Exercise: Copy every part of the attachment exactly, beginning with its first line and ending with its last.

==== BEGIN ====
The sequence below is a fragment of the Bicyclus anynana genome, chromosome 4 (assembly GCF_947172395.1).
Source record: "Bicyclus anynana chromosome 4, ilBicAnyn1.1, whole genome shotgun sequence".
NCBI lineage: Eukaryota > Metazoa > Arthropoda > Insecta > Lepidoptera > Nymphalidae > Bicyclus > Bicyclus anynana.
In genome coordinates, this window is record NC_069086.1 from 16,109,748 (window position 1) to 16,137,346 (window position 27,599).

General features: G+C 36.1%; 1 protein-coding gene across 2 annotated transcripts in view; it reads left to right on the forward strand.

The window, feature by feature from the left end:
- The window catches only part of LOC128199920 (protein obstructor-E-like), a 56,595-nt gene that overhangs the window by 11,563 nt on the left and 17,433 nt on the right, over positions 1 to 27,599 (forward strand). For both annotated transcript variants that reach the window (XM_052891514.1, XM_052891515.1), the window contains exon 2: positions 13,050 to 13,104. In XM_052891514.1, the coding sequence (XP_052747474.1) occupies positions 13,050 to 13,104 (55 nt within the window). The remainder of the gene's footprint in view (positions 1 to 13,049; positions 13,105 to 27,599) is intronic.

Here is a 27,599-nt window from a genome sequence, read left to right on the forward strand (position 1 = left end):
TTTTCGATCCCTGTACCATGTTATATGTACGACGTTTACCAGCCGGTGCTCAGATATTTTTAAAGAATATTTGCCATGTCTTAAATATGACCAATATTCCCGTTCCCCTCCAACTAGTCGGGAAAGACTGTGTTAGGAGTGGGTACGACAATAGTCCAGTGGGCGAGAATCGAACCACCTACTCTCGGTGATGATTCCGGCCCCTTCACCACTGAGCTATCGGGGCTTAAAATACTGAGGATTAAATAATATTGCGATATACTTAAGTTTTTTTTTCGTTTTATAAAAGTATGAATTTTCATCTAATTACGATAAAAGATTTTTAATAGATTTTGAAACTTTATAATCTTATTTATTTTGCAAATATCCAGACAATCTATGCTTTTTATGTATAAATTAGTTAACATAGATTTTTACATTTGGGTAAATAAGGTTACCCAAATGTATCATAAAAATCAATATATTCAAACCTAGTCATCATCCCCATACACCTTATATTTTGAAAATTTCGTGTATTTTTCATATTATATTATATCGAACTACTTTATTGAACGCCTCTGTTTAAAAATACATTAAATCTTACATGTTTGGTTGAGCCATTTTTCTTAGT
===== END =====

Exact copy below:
The sequence below is a fragment of the Bicyclus anynana genome, chromosome 4 (assembly GCF_947172395.1).
Source record: "Bicyclus anynana chromosome 4, ilBicAnyn1.1, whole genome shotgun sequence".
NCBI lineage: Eukaryota > Metazoa > Arthropoda > Insecta > Lepidoptera > Nymphalidae > Bicyclus > Bicyclus anynana.
In genome coordinates, this window is record NC_069086.1 from 16,109,748 (window position 1) to 16,137,346 (window position 27,599).

General features: G+C 36.1%; 1 protein-coding gene across 2 annotated transcripts in view; it reads left to right on the forward strand.

The window, feature by feature from the left end:
- The window catches only part of LOC128199920 (protein obstructor-E-like), a 56,595-nt gene that overhangs the window by 11,563 nt on the left and 17,433 nt on the right, over positions 1 to 27,599 (forward strand). For both annotated transcript variants that reach the window (XM_052891514.1, XM_052891515.1), the window contains exon 2: positions 13,050 to 13,104. In XM_052891514.1, the coding sequence (XP_052747474.1) occupies positions 13,050 to 13,104 (55 nt within the window). The remainder of the gene's footprint in view (positions 1 to 13,049; positions 13,105 to 27,599) is intronic.

Here is a 27,599-nt window from a genome sequence, read left to right on the forward strand (position 1 = left end):
TTTTCGATCCCTGTACCATGTTATATGTACGACGTTTACCAGCCGGTGCTCAGATATTTTTAAAGAATATTTGCCATGTCTTAAATATGACCAATATTCCCGTTCCCCTCCAACTAGTCGGGAAAGACTGTGTTAGGAGTGGGTACGACAATAGTCCAGTGGGCGAGAATCGAACCACCTACTCTCGGTGATGATTCCGGCCCCTTCACCACTGAGCTATCGGGGCTTAAAATACTGAGGATTAAATAATATTGCGATATACTTAAGTTTTTTTTTCGTTTTATAAAAGTATGAATTTTCATCTAATTACGATAAAAGATTTTTAATAGATTTTGAAACTTTATAATCTTATTTATTTTGCAAATATCCAGACAATCTATGCTTTTTATGTATAAATTAGTTAACATAGATTTTTACATTTGGGTAAATAAGGTTACCCAAATGTATCATAAAAATCAATATATTCAAACCTAGTCATCATCCCCATACACCTTATATTTTGAAAATTTCGTGTATTTTTCATATTATATTATATCGAACTACTTTATTGAACGCCTCTGTTTAAAAATACATTAAATCTTACATGTTTGGTTGAGCCATTTTTCTTAGT